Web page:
WHITTIER – Whittier Union High School District plans to invest $15 million to expand summer school courses, broaden student mental health services, strengthen technology support and implement a unique Academic English course that will directly support English learner students as part of its 2015-18 Local Control and Accountability Plan (LCAP).
The plan, a requirement of the state’s school funding system, guides District efforts to improve student learning. It identifies goals for each year, strategies to achieve those goals and funding sources. Some programs target all students, while others focus on the state’s three high-needs groups: economically disadvantaged students, foster children and English learners.
The Board of Trustees will vote on the LCAP and 2015-16 budget at 7 p.m. Tuesday, June 23.
“It is imperative that we continue to enrich our efforts to support all our kids, including enhancing our services for our English learner students, and implement tangible measures that will allow us to close the achievement gap,” Whittier Union High School District Superintendent Sandra Thorstenson said. “Through the expansion of accessible tutoring services, the reduction of class sizes and the extension of after-school computer lab and library hours, we expect to experience even more impressive results.”
The 2015-18 LCAP pledges to continue programs that met or exceeded 2014-15 goals, including hiring highly qualified teachers, providing teacher training hours, reducing class size, encouraging further Advanced Placement participation and maintaining strong attendance with a current rate of 96.27 percent and graduation rates presently at 96 percent.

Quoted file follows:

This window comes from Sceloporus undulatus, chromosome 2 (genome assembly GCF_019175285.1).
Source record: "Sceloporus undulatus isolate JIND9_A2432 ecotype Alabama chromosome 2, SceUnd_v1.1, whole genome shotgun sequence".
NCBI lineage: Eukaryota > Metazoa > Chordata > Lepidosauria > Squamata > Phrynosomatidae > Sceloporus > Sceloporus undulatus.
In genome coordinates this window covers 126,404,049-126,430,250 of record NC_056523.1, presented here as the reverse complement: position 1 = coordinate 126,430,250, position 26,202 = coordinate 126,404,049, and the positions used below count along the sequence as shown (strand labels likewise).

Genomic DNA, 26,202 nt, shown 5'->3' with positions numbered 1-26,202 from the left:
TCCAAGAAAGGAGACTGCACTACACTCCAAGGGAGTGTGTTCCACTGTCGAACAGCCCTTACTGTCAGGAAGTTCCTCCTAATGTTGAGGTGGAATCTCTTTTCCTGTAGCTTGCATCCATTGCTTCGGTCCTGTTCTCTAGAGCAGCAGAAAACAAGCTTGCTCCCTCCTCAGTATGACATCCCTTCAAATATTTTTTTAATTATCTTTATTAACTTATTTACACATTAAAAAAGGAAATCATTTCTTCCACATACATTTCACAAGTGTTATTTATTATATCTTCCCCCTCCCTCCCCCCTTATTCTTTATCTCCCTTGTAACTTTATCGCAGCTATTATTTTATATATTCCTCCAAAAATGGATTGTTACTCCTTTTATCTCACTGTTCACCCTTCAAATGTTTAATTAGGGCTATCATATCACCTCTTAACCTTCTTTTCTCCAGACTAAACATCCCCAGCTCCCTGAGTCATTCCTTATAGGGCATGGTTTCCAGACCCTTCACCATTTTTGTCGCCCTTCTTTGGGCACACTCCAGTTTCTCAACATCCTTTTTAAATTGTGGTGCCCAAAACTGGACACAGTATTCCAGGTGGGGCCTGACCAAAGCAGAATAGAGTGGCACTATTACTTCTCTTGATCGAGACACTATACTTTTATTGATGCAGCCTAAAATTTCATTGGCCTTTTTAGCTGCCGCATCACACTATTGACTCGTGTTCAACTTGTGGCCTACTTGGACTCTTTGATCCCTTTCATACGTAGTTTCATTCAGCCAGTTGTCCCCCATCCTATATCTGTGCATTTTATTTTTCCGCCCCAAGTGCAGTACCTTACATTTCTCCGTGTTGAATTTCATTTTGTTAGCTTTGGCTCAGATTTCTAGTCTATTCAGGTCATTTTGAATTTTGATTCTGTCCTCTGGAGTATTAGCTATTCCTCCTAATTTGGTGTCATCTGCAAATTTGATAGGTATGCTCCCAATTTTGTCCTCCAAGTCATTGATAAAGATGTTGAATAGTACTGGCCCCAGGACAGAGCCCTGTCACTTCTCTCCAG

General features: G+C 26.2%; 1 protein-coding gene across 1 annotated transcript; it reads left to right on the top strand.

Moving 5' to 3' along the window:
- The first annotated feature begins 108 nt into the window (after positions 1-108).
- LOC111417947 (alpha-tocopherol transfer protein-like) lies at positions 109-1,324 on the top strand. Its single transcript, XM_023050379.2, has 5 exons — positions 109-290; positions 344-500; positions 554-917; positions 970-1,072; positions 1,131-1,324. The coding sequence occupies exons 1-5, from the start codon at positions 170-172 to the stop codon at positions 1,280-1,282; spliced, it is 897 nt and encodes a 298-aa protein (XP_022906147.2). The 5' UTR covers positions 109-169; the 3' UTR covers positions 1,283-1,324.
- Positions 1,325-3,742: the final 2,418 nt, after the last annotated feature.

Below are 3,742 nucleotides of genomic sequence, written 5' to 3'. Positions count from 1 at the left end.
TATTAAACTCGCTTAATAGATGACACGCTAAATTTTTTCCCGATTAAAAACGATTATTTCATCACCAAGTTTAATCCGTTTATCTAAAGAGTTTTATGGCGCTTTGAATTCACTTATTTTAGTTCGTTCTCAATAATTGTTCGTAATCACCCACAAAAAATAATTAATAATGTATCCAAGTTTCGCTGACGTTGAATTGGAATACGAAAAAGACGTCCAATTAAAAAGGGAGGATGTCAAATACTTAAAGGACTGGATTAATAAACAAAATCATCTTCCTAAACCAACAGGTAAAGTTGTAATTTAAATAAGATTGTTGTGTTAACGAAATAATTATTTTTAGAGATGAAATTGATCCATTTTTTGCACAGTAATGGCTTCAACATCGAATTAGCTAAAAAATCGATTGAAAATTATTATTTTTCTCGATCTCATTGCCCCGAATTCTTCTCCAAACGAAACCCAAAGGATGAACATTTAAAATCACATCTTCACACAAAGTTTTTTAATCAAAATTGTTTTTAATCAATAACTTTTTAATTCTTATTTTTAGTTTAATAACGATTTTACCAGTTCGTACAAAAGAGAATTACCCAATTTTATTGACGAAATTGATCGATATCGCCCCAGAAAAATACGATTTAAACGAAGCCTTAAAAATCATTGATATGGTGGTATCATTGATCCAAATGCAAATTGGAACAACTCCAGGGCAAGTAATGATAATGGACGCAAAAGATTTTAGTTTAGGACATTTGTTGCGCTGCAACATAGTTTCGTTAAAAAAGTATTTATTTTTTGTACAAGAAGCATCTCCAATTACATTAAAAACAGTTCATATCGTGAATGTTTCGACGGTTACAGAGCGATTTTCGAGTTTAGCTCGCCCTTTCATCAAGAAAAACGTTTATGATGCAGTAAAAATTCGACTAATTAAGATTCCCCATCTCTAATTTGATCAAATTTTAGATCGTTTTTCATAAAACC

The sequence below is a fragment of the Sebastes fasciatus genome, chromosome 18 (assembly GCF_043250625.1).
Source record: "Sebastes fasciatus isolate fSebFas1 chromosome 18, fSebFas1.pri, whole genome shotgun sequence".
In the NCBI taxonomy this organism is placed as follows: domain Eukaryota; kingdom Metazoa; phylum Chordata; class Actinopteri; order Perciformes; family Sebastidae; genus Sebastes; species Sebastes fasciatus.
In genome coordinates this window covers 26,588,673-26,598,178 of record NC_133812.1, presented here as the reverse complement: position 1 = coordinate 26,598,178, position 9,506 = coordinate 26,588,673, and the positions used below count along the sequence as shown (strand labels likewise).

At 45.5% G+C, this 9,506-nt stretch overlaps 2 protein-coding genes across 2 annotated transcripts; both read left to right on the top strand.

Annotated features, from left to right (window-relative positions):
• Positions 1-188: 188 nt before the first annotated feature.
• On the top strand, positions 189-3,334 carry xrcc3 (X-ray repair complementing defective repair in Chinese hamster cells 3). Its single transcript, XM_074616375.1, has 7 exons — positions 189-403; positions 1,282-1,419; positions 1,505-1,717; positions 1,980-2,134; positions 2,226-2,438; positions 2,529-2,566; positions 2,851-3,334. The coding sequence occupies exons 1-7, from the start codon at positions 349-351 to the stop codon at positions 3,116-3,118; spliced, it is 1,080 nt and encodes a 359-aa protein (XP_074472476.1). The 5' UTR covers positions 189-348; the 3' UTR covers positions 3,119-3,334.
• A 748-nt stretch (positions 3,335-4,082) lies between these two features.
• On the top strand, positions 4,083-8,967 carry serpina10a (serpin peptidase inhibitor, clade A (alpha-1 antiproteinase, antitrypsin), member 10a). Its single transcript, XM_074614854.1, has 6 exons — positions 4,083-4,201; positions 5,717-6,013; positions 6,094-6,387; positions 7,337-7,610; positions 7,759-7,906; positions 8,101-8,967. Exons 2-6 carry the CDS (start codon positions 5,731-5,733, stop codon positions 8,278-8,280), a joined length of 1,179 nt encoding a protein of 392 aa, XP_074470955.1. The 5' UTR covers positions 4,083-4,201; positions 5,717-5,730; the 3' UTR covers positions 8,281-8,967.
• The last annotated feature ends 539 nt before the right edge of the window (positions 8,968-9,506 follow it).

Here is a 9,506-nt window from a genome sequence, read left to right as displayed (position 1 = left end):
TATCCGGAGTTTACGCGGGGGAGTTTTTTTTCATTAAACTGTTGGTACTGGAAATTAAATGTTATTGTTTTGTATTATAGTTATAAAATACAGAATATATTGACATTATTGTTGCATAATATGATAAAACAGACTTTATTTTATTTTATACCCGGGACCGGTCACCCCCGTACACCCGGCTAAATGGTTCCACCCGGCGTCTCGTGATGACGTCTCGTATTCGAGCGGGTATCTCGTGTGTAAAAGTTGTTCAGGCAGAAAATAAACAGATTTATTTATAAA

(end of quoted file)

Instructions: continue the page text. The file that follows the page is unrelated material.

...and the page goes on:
“We have seen remarkable increases in our student achievement data at every school over the past decade, which has been strengthened by our ‘Whatever It Takes’ initiative and our efforts to continue the high rate of achievement among all students at Whittier Union,” Thorstenson said. “We remain committed to those efforts and because of our quality and dedicated staff we are confident that we will continue to see positive outcomes.”
The review of data also showed marked success in decreasing dropouts among the District’s English learner students, dropping from 14 percent in 2010 to a current rate of 7 percent. The current dropout rate of English learners in Los Angeles County is 22.8 percent and 20.9 percent in California. However, achievement challenges for English learners remain, and as such, a unique Academic English course developed in coordination with Whittier College will be implemented for the 2015-16 year.
The many programs and services being planned that will significantly assist students include:
- Expanded summer school course offerings
- Reduced class sizes
- Additional counselors
- New computers
- After school library/computer lab hours
- Additional tutoring services
- Additional support classes in English, Guided Study
- Field experiences/college visits to students and parents
- Additional after-school courses for credit recovery, math and science support, Advanced Placement preparation
- Expanded student mental health services
- Funding for Horizons Program to support English learners, socio-economically disadvantaged students and foster youth
Whittier Union’s development process for the LCAP included the creation of a LCAP Task Force, which provided a wide representation of teacher leaders, counselors and classified representatives from every school.
The Parent Teacher Student Association (PTSA), School Site Council, English Learner Parent Advisory Council, School Student Congress and District Student Advisory Committee each met monthly to discuss the process and provide input. Moreover, electronic surveys solicited extensive input from parents, students, teachers and staff. In addition, four District LCAP Advisory Committee meetings comprised of parents, students, teachers, classified staff and community members were held throughout the year to obtain further feedback on the development of the LCAP before its presentation to the Board of Trustees in May.
The plan also provides a review of efforts made during the 2014-15 school year, the first year California districts adopted LCAPs to guide their plans for improving student performance.